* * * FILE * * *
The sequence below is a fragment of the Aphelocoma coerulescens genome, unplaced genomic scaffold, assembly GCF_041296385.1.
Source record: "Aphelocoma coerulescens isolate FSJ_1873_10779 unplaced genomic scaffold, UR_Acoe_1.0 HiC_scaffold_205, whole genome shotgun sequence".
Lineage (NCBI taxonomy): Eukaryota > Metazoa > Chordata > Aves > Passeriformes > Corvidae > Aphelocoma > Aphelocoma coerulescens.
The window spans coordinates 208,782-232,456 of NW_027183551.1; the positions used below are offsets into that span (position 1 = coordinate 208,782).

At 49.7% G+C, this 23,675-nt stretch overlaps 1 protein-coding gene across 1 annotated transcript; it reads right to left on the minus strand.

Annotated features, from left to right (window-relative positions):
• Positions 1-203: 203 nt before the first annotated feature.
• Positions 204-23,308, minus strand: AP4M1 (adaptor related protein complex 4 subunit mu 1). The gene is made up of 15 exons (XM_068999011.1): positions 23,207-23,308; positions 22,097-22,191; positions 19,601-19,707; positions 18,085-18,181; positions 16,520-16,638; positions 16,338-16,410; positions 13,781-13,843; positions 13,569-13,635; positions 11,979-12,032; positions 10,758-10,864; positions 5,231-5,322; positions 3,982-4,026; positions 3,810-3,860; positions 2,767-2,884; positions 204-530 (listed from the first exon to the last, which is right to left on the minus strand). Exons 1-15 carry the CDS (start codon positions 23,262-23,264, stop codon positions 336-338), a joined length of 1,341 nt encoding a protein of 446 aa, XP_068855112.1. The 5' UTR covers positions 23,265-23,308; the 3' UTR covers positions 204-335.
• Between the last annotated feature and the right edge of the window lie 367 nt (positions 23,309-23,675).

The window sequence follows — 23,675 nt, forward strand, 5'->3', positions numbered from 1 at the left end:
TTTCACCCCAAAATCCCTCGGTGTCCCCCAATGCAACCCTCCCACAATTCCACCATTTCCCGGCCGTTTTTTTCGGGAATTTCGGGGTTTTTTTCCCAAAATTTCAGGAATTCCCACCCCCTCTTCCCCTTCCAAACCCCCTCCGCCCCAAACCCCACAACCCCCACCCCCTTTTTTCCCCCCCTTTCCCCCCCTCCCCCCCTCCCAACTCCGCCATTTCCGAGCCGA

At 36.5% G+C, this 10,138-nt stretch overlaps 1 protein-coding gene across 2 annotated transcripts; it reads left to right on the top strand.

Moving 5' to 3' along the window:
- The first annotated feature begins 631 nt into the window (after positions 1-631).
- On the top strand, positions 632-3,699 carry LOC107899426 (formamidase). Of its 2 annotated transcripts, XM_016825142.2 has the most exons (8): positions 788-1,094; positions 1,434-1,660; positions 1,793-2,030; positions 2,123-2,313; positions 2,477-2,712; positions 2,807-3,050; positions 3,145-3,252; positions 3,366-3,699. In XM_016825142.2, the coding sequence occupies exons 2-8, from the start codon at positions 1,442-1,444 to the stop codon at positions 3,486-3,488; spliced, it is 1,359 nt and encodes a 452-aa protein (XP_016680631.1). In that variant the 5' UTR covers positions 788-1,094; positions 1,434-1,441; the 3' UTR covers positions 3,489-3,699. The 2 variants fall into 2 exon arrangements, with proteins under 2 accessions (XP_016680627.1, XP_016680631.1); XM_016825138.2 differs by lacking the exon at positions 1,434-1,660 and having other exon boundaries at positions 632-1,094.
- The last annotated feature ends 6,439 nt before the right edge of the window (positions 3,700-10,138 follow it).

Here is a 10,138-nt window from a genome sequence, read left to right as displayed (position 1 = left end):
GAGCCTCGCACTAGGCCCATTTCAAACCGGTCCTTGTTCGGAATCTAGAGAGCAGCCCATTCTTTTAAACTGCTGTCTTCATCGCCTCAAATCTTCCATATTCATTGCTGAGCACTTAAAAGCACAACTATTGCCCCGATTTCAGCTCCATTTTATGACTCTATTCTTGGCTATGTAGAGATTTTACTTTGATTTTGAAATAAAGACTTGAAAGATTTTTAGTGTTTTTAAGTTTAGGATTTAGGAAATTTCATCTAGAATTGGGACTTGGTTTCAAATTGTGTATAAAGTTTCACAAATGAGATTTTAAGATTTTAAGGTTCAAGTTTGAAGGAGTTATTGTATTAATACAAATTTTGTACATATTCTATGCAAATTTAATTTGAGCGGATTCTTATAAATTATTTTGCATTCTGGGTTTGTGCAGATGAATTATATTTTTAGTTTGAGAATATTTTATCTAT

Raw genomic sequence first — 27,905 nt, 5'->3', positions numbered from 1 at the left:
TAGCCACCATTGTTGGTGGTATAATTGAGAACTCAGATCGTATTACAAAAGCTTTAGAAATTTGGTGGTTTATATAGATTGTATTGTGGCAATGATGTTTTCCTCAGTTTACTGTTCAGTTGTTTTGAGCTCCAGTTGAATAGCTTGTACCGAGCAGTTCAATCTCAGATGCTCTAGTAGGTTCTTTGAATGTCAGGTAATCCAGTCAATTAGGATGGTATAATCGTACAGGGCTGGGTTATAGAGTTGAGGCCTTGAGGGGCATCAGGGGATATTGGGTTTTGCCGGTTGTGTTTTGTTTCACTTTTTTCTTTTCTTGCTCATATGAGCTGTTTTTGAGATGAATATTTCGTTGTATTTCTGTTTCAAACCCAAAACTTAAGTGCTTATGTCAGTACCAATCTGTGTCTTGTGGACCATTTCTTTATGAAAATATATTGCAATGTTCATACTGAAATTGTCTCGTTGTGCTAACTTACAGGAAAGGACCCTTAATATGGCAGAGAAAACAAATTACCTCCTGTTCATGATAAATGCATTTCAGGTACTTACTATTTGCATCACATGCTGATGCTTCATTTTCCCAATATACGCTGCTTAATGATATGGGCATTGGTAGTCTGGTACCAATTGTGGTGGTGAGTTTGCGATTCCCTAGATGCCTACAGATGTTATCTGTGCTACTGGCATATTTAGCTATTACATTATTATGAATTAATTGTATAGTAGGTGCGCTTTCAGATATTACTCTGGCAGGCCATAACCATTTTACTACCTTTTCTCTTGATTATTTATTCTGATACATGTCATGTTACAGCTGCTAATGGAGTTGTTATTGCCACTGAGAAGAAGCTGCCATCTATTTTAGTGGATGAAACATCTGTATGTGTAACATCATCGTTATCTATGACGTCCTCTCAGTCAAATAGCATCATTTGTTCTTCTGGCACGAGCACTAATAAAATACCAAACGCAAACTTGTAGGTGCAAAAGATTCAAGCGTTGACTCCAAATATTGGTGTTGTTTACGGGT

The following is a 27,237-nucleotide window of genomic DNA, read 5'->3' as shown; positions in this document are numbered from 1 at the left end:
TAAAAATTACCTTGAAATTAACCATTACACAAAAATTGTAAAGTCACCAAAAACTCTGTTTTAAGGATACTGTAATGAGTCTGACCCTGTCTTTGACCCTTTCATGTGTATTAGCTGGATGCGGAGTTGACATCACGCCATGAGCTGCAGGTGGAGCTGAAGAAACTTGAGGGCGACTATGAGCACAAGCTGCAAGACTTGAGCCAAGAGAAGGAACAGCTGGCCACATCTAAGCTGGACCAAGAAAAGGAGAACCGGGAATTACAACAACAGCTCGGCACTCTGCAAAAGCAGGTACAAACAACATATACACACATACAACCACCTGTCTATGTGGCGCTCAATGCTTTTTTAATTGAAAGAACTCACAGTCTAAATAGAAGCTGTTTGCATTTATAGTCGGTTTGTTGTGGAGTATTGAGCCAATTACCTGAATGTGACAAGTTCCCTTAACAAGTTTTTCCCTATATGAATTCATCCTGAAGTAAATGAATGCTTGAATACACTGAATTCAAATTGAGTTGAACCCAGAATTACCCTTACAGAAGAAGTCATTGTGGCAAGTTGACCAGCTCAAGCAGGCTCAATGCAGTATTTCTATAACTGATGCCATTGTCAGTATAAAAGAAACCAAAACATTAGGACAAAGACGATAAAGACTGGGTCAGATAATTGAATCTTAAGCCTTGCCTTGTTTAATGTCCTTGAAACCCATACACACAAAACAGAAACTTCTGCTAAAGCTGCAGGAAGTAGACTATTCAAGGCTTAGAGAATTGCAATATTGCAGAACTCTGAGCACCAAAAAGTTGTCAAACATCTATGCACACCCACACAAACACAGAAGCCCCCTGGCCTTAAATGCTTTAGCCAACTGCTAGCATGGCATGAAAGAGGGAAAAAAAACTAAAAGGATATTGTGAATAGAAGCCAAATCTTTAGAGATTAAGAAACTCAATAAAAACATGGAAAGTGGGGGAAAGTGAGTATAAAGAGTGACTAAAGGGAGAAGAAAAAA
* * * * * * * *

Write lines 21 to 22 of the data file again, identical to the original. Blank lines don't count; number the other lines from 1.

The following is a 27,237-nucleotide window of genomic DNA, read 5'->3' as shown; positions in this document are numbered from 1 at the left end:
TAAAAATTACCTTGAAATTAACCATTACACAAAAATTGTAAAGTCACCAAAAACTCTGTTTTAAGGATACTGTAATGAGTCTGACCCTGTCTTTGACCCTTTCATGTGTATTAGCTGGATGCGGAGTTGACATCACGCCATGAGCTGCAGGTGGAGCTGAAGAAACTTGAGGGCGACTATGAGCACAAGCTGCAAGACTTGAGCCAAGAGAAGGAACAGCTGGCCACATCTAAGCTGGACCAAGAAAAGGAGAACCGGGAATTACAACAACAGCTCGGCACTCTGCAAAAGCAGGTACAAACAACATATACACACATACAACCACCTGTCTATGTGGCGCTCAATGCTTTTTTAATTGAAAGAACTCACAGTCTAAATAGAAGCTGTTTGCATTTATAGTCGGTTTGTTGTGGAGTATTGAGCCAATTACCTGAATGTGACAAGTTCCCTTAACAAGTTTTTCCCTATATGAATTCATCCTGAAGTAAATGAATGCTTGAATACACTGAATTCAAATTGAGTTGAACCCAGAATTACCCTTACAGAAGAAGTCATTGTGGCAAGTTGACCAGCTCAAGCAGGCTCAATGCAGTATTTCTATAACTGATGCCATTGTCAGTATAAAAGAAACCAAAACATTAGGACAAAGACGATAAAGACTGGGTCAGATAATTGAATCTTAAGCCTTGCCTTGTTTAATGTCCTTGAAACCCATACACACAAAACAGAAACTTCTGCTAAAGCTGCAGGAAGTAGACTATTCAAGGCTTAGAGAATTGCAATATTGCAGAACTCTGAGCACCAAAAAGTTGTCAAACATCTATGCACACCCACACAAACACAGAAGCCCCCTGGCCTTAAATGCTTTAGCCAACTGCTAGCATGGCATGAAAGAGGGAAAAAAAACTAAAAGGATATTGTGAATAGAAGCCAAATCTTTAGAGATTAAGAAACTCAATAAAAACATGGAAAGTGGGGGAAAGTGAGTATAAAGAGTGACTAAAGGGAGAAGAAAAAA